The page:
When the Shortcut Isn’t All That Short

by | Jun 19, 2013 | Sales Strategy, Sales Tips | 0 comments

Have you ever followed what your GPS tells you is the shortest route, only to find yourself on a dirt road in the middle of nowhere? Or tried a “do-it-yourself” renovation project only to call in the experts after pouring too much time and money into a failed attempt?

Neither scenario is all that uncommon. The shortest or cheapest route is not always the fastest. Nor is it the best.

This applies just as much to business and to sales as it does to life in general. Faced with budget constraints and a lean staff, many organizations try to cut corners in the hopes of saving a few dollars or moving more quickly. All too often this backfires.

Sales blogger S. Anthony Iannarino recently wrote an excellent post, A Cheap Sales Force Is An Expensive Problem highlighting two good reasons why it is not a good idea to cut corners when it comes to hiring a sales team.

“You may believe that commission-only salespeople, independent agents, or very low paid salespeople will help you grow your business and reach your goals, but they won’t.”

His main point is that by trying to go the “cheap route” you ultimately end up spending more and achieving less than optimal results in the process.

Another way to look at it is that in sales, there is no silver bullet. There is no one thing that a struggling organization can do to turn things around, or a start up can do to kick things off on the right foot.  There is a whole series of interdependent activities that need to happen to really make a difference.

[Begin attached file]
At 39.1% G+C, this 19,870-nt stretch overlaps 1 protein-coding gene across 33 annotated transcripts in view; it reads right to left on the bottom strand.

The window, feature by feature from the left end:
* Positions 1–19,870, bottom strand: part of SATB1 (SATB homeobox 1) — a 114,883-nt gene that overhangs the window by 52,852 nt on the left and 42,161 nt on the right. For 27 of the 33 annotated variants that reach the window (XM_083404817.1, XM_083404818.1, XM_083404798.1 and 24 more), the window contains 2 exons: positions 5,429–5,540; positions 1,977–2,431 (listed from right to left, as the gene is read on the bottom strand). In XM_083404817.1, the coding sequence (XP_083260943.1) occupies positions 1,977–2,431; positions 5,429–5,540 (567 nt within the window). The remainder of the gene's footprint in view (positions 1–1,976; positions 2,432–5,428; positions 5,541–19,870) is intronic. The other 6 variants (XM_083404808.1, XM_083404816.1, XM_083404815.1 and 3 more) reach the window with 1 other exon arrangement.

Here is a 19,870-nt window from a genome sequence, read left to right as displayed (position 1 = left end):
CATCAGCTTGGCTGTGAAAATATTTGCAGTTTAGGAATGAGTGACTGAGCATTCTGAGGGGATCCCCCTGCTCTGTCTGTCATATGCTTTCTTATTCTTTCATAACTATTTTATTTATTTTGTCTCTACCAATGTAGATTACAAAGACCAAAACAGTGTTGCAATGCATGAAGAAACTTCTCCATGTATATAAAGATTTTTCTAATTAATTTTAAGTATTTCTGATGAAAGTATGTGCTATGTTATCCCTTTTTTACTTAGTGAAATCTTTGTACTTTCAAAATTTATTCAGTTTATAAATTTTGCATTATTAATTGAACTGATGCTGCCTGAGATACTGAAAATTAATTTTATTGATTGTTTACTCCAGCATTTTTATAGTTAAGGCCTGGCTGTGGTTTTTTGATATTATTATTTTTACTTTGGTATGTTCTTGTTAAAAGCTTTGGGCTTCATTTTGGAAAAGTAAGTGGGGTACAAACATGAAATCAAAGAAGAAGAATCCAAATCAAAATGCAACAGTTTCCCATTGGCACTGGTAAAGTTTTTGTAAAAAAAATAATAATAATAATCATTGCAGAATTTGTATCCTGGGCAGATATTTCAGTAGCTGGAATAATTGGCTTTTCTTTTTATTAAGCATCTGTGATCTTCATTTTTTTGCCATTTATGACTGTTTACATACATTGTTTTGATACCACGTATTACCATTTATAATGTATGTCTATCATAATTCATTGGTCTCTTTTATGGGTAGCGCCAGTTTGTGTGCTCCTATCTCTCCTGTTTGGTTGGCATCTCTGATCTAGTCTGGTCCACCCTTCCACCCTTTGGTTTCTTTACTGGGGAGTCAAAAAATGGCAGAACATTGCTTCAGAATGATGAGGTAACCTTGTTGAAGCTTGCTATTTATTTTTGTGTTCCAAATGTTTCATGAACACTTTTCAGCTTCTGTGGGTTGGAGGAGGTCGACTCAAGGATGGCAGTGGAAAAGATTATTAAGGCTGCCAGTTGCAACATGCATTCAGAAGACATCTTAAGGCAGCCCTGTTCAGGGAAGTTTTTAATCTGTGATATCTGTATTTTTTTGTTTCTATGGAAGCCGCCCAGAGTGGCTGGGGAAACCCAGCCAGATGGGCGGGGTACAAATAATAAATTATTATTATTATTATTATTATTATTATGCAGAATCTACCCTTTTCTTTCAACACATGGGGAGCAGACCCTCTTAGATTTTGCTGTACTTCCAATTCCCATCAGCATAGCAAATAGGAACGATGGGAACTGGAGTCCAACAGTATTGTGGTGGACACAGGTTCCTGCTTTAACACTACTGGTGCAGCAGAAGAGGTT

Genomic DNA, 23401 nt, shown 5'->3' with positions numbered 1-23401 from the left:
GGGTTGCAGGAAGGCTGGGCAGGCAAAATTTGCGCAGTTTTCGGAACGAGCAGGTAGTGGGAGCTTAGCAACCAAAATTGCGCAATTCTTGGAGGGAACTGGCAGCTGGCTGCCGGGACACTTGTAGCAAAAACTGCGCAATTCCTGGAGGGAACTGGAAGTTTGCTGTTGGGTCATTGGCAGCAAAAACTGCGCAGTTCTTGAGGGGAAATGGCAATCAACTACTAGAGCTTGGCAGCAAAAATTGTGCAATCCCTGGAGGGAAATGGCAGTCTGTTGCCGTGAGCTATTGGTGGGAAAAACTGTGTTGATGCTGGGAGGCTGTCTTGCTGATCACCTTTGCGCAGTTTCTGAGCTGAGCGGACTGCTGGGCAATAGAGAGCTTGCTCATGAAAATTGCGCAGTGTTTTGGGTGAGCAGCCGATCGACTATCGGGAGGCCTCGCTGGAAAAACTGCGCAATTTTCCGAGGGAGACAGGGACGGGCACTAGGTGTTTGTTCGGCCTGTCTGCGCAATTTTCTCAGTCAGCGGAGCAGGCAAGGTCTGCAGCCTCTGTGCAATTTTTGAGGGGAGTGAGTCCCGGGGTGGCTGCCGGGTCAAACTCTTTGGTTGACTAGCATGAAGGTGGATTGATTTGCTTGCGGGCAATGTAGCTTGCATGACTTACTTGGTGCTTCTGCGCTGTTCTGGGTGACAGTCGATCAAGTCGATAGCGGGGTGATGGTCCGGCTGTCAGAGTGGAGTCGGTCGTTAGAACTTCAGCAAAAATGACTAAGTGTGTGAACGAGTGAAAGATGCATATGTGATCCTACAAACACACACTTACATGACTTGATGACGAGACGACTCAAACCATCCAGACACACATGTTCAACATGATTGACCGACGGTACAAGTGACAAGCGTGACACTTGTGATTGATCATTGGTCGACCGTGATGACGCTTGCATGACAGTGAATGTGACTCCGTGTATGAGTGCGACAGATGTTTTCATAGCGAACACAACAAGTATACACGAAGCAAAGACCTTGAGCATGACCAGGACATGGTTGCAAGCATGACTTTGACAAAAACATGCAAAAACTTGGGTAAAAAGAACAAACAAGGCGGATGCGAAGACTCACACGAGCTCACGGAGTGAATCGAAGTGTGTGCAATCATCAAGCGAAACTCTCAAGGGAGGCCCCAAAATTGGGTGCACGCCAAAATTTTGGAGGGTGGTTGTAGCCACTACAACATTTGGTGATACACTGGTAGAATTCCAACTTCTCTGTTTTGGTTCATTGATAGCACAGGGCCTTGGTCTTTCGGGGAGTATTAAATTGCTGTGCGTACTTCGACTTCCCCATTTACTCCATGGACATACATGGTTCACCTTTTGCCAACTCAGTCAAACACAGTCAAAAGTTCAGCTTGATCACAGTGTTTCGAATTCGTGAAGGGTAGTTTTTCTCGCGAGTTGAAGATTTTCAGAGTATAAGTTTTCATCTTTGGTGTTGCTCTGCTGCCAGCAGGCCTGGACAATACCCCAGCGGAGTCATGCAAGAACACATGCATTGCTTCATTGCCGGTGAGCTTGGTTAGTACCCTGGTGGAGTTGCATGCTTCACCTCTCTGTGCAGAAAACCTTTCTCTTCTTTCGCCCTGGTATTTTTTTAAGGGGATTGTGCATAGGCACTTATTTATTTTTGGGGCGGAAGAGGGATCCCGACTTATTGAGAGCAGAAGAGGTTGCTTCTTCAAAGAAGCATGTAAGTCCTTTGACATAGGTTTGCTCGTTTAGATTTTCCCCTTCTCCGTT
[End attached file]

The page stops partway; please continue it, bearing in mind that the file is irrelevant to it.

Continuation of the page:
Going back to the shortcut analogy, these things take time, planning and investment.

As Andris A. Zoltners, PK Sinha, and Sally E. Lorimer wrote in their Harvard Business Review blog post Silver Bullets Won’t Fix Your Sales Force, one-dimensional solutions rarely create permanent improvements.

Their post offers 12 key actions sales managers can take to put their team on a path to success.

  • Set a cohesive sales strategy
  • Design a high-impact sales process
  • Size the sales organization
  • Define a sales structure and sales roles
  • Assign accounts
  • Hire sales talent
  • Train and coach
  • Provide data, tools and resources for enhancing sales force insight
  • Offer incentive compensation and recognition programs
  • Set challenging and fair sales force goals
  • Manage performance by engaging a team of first line sales managers
  • Create and sustain a sales culture of accountability, achievement and ethics.

While there is no silver bullet, “having a close partner who knows the ropes and has already built the above pieces will help an organization struggling with effectiveness (or launching a new business) to move much more rapidly.

As we like to say at NuGrowth “partner effectively.” If you want to learn to sky-dive your first jump has to be with a partner. NuGrowth’s passion is to be that partner for emerging and visionary businesses who want to do great things.

We are passionate about helping our clients grow and go into each engagement with the understanding that the success of our partnership is based on trust and mutual respect. While we own the sales process, our clients own the client relationships so team unity is critical.

If you are interested in leveraging our sales as a service model to grow your business, please give us a call at 800-966-3051.

 

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